No matter how hard I try to be optimistic when I watch the GOP debates, I almost always come away feeling nervous about November 2012. But, then, I come across an encouraging indicator about the general direction in which public opinion has moved since 2008. Low Obama approval. High Obamacare disapproval. Increased numbers of independents, in general — drawn more from Democratic ranks than Republican. And I feel hopeful again.
Today, this Gallup poll served that hope-reviving purpose. As it turns out, whatever the Occupy Wall Street protests seem to signify, a majority of Americans fear big government more than they fear big business. Specifically, 64 percent of Americans say they think big government will be the biggest threat to the country in the future, while just 26 percent name big business as the biggest threat.
That’s not unprecedented or anything: Historically, Americans have always been more apt to be wary of government than business. In fact, in 1999 and 2000, an ever-so-slightly larger percentage of Americans — 65 compared with today’s 64 — said they see big government as a threat.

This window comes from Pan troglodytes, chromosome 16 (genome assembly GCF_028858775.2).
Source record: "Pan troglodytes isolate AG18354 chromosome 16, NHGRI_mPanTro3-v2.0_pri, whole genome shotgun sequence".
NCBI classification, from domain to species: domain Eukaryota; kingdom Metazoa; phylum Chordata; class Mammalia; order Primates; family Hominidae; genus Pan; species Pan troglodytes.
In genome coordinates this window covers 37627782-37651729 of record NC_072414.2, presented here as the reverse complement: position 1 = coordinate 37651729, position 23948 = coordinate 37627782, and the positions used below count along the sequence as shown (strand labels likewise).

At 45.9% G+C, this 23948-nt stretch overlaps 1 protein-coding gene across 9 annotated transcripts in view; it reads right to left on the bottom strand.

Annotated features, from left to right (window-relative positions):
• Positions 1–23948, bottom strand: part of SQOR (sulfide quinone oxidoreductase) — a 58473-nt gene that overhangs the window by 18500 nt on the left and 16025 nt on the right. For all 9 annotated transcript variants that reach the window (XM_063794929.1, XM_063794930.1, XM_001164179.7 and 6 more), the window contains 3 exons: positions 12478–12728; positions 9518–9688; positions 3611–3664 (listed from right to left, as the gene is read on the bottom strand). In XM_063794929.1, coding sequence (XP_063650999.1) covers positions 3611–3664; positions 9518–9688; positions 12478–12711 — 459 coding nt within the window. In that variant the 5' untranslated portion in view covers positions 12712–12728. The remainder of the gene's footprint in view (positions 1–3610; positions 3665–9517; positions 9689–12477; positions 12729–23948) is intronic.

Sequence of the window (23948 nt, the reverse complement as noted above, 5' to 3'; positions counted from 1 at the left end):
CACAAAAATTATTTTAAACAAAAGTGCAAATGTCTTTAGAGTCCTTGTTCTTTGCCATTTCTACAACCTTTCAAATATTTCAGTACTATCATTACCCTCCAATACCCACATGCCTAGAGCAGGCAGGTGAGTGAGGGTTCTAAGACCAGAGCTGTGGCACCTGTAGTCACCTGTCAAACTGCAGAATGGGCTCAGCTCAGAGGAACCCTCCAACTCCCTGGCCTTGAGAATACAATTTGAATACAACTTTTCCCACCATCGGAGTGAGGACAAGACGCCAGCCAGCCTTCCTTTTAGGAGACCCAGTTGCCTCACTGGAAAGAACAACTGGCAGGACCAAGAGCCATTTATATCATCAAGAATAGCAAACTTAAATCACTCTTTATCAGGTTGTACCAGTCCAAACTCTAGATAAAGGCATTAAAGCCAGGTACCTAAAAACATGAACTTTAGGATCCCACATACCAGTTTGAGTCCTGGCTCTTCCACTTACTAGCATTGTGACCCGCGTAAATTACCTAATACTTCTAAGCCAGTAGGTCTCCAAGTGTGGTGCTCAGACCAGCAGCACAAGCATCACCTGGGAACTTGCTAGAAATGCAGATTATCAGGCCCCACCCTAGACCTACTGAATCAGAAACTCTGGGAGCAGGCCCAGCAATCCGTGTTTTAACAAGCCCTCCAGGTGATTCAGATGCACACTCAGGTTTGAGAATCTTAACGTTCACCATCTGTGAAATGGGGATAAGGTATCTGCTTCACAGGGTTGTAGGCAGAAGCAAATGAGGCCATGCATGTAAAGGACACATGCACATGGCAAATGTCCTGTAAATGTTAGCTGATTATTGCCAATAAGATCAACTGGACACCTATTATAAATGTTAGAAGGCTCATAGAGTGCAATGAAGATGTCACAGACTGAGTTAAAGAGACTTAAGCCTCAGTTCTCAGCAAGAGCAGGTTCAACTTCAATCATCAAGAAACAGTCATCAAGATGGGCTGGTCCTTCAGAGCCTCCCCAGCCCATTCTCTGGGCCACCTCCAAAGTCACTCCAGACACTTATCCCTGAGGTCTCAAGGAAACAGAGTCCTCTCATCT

But what is notable about the recent rise in distrust of big government is that it has been driven by Democrats. Gallup reports:
Almost half of Democrats now say big government is the biggest threat to the nation, more than say so about big business, and far more than were concerned about big government in March 2009. The 32% of Democrats concerned about big government at that time — shortly after President Obama took office — was down significantly from a reading in 2006, when George W. Bush was president.
By contrast, 82% of Republicans and 64% of independents today view big government as the biggest threat, slightly higher percentages than Gallup found in 2009.
Lower percentages of Democrats, Republicans and independents are now concerned about big business than was the case in 2009.
If polls teach us anything, it’s that public opinion is perennially changing, but I still think this demonstrates in some small way the American people’s astute understanding — at a time of 8.6 percent unemployment — that jobs depend on expanding businesses, whereas increased government very often creates perverse incentives that undermine economic growth. And that should have electoral implications.